Disparate impact racial discrimination occurs when workplace policies and practices appear on their face to be neutral but in practice, they disproportionately impact a particular race.
For example, a business may have a policy requiring all employees to be of a particular height. This policy may disparately impact Asian or Latino men. A business with a policy requiring all employees to be clean shaven may disparately impact African Americans who are more prone to have a skin condition making it painful to shave.
Claims of disparate impact race discrimination in the workplace, just like disparate treatment claims, arise in nearly every area of employment. They most frequently involve policies surrounding:
Proving disparate impact involves extensive work and having an experienced Long Island racial discrimination attorney can help. According to the United States Equal Employment Opportunity Commission (EEOC), proving disparate impact involves clear identification of the employment policy or practice in question. It also requires the presentation of statistical evidence that the policy creates a significant disparate impact based on race.
Even if a victim can demonstrate the above elements, the employer has an opportunity to argue that the policy or practice is job-related to the position at issue and consistent with business necessity. Often, an employer will cite “customer preference” as a business necessity. However, customer preference for a particular race over another is not an appropriate defense to disparate impact racial discrimination. An employer may not discriminate against an employee because her customers are racists.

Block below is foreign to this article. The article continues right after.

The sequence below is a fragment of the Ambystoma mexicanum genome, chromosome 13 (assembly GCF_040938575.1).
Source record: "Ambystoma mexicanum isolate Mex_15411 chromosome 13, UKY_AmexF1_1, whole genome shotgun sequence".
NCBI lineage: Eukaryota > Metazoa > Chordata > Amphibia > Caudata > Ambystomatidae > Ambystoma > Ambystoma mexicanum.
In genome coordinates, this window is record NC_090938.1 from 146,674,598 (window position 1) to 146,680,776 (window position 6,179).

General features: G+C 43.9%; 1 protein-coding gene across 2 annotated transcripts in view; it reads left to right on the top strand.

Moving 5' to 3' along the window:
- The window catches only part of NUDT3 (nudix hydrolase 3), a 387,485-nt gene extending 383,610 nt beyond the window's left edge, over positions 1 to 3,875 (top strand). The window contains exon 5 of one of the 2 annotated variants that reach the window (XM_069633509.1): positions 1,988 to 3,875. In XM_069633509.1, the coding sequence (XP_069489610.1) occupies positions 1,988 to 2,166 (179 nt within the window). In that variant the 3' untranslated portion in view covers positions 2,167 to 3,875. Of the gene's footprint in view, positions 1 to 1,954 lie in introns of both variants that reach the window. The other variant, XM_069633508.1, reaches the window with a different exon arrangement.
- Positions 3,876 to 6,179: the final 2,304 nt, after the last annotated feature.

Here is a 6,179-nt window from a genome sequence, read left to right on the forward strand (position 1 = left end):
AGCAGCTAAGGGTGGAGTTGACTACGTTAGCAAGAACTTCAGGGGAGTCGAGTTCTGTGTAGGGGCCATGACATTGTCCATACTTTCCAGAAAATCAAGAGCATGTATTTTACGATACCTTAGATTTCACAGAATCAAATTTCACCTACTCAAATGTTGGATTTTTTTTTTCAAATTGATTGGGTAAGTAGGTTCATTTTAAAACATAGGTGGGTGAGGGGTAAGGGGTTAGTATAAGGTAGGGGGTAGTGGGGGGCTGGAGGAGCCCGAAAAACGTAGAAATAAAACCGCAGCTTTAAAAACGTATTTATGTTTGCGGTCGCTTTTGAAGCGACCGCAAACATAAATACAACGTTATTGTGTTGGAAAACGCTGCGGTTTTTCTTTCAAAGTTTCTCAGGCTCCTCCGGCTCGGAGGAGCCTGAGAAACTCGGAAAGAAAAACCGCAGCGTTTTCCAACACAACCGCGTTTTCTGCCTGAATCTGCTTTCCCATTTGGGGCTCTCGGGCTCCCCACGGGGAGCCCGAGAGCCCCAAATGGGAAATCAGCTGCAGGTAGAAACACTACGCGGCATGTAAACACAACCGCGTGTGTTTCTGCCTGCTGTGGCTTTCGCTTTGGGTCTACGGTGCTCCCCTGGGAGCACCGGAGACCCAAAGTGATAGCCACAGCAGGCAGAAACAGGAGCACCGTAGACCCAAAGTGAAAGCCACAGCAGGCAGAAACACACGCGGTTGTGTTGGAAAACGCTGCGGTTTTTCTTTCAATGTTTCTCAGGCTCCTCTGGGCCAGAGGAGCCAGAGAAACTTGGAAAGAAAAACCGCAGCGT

The attorneys at Leeds Brown have been representing victims of racial discrimination in the workplace for decades. We have assisted clients across New York State, especially on Long Island and in New York City. Our team can patiently guide you through the process of filing a charge or complaint with the appropriate administrative agency, gathering the facts and representing your interests at every stage of the game.
We have the skills and experience to investigate your claims thoroughly– we know what questions to ask and where to find the answers. Seasoned racial discrimination attorneys at Leeds Brown are adept at putting together strong cases, presenting them with passion, and ensuring that our clients secure the best possible outcomes.
You may be entitled to recover significant monetary damage for your workplace racial discrimination claim, but there are time limits for filing a charge. Contact Leeds Brown today to find out if you still have time to start your claim. Give us the facts and together we can determine the best way for you to proceed to protect your rights to equal treatment.
Call the Long Island employment law attorneys at Leeds Brown 24/7 at 1-800-585-4658 if you have experienced workplace racial discrimination of any kind. Workplace racial discrimination is unlawful – whether it is harassment that creates a hostile work environment, disparate treatment by a supervisor or a policy that results in disparate impact. Let the experts at Leeds Brown hear the facts of your case and help you secure the outcome you deserve.